Thursday, June 17, 2021

Hong Kong police arrest 50 in Beijing national security law swoop

This appeared to be the largest roundup of dissidents and political figures to date under the Beijing-imposed legislation.

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Hong Kong democracy activists and opposition politicians were among dozens taken into custody on Wednesday morning on suspicion of violating the city’s controversial national security law.

Around 50 people were swept up by police in the operation, local media including broadcasters Now TV and TVB reported.

This appeared to be the largest roundup to date under the Beijing-imposed legislation.

Former lawmakers Alvin Yeung, James To, Andrew Wan and Lam Cheuk-ting were arrested by the police national security branch on allegations of subversion, according to social media postings.

The allegations were in relation to an informal primary held by opposition parties in July to choose candidates for a September legislative election that was subsequently postponed a full year by the government.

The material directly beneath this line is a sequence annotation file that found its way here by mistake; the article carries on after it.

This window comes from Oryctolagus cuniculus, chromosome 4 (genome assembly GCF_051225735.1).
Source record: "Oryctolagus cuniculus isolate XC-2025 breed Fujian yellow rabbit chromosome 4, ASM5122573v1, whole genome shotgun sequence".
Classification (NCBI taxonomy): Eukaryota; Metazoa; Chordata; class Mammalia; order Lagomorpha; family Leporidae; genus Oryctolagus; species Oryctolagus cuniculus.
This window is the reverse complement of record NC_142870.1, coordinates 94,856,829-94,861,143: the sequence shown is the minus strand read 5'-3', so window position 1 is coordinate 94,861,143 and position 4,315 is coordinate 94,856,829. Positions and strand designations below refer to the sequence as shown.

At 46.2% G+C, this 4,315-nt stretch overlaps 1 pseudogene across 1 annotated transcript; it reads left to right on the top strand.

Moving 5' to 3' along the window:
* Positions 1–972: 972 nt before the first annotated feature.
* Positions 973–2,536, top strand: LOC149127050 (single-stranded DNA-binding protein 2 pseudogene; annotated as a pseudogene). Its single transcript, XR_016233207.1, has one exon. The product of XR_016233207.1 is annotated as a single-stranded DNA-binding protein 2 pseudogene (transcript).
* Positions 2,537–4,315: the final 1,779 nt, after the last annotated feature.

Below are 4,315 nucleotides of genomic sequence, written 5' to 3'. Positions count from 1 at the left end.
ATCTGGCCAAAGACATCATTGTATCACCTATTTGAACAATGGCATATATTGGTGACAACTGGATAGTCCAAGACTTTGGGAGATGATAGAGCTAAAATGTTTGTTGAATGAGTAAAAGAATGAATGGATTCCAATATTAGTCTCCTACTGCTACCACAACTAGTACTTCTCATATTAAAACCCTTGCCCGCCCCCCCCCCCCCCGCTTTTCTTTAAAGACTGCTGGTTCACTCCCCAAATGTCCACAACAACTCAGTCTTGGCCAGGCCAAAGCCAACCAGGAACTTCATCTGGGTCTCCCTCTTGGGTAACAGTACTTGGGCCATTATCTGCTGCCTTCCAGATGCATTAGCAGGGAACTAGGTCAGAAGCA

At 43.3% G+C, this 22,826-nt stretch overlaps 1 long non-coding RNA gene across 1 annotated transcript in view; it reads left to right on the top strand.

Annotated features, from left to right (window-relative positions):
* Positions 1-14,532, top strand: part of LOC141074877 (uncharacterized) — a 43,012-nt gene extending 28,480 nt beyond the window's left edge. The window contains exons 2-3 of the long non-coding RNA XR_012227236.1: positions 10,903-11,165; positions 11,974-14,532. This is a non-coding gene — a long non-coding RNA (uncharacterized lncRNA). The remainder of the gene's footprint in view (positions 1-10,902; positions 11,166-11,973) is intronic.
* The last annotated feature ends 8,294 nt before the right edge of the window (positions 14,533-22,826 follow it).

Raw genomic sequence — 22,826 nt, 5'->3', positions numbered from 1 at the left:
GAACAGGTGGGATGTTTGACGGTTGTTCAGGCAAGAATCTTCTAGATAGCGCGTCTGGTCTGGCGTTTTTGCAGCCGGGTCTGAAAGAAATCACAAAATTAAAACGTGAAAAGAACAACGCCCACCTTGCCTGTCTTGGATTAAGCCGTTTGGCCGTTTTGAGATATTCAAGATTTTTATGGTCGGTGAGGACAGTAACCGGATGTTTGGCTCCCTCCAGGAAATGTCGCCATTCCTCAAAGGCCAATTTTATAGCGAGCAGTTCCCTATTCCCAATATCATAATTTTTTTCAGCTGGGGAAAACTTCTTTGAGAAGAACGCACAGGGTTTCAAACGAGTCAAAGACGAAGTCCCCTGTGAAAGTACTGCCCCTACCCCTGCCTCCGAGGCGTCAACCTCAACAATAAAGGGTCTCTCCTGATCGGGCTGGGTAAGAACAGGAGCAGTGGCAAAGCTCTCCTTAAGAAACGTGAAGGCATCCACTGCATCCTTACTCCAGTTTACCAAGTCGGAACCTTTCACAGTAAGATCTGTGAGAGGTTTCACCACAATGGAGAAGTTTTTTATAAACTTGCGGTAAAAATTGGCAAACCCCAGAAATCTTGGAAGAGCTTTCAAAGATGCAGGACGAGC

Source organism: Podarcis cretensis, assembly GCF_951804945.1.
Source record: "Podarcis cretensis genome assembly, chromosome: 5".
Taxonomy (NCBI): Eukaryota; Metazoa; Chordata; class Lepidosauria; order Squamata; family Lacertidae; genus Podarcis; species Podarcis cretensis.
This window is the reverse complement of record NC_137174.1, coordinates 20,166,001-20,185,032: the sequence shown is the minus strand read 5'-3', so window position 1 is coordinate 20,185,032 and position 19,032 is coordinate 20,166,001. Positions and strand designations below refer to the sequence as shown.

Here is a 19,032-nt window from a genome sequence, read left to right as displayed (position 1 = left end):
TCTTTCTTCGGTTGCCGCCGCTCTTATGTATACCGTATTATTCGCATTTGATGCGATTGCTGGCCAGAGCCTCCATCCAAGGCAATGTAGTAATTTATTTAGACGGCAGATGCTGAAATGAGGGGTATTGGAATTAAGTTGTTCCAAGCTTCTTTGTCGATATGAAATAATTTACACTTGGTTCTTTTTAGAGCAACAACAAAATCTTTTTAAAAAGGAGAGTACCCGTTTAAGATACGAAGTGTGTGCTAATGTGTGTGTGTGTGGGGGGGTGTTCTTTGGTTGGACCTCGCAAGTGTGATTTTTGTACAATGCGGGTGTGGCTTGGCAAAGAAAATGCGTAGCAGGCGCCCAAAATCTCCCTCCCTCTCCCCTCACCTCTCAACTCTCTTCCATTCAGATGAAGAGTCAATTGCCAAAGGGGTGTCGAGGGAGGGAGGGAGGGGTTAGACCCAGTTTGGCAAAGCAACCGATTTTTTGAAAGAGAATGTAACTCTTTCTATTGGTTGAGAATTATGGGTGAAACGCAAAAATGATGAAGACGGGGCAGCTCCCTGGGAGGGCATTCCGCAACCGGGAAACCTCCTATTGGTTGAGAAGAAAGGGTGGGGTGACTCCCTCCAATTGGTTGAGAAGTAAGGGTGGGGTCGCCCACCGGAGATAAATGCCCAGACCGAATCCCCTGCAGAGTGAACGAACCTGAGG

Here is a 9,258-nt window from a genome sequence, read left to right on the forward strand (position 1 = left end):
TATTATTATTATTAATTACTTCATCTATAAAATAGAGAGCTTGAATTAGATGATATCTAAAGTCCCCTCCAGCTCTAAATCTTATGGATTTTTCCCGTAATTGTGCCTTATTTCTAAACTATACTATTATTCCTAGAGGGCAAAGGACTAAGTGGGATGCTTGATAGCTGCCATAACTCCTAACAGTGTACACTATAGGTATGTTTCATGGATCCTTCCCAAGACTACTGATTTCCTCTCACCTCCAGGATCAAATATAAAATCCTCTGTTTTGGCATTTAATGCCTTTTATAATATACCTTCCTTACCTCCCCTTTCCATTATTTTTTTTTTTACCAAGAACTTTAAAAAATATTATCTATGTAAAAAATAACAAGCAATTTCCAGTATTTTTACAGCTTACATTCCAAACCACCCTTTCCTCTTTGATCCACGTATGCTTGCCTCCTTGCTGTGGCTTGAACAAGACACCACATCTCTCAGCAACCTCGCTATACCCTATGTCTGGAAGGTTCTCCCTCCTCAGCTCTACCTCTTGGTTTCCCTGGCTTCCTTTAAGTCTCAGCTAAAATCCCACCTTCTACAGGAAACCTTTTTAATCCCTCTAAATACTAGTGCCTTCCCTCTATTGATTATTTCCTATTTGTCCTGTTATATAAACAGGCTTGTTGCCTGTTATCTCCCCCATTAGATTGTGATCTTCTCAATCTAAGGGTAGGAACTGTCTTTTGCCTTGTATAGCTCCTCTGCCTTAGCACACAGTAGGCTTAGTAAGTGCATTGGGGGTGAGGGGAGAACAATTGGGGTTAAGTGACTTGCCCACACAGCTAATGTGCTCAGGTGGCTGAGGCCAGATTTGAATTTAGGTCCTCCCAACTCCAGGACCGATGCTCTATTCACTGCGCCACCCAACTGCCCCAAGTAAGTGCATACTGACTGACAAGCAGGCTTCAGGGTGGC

Activist Ventus Lau was also detained in relation to last year’s legislative election primaries organised by the pro-democracy side, a Lau associate said in a WhatsApp post.

Also arrested was former lawmaker Claudia Mo, a leading opposition figure and one of the city’s most outspoken critics of China’s policies in Hong Kong.

The Apple Daily newspaper reported that prominent activist and academic Benny Tai had been taken into custody along with Robert Chung, a pollster who helped develop the website and tally the votes for the primary.

A police spokesperson didn’t immediately respond to a request for comment from Bloomberg.

The national security law which bars subversion, terrorism, secession and collusion with foreign forces, was imposed by Beijing on the former British colony in June, sparking international accusations led by the US that Beijing was reneging on promises to guarantee the city’s unique freedoms following its return to Chinese rule.

While Beijing officials have justified the legislation as necessary to quell local unrest and restore stability to the city after historic protests in 2019, the law has so far mainly been used against non-violent political opponents and dissidents.

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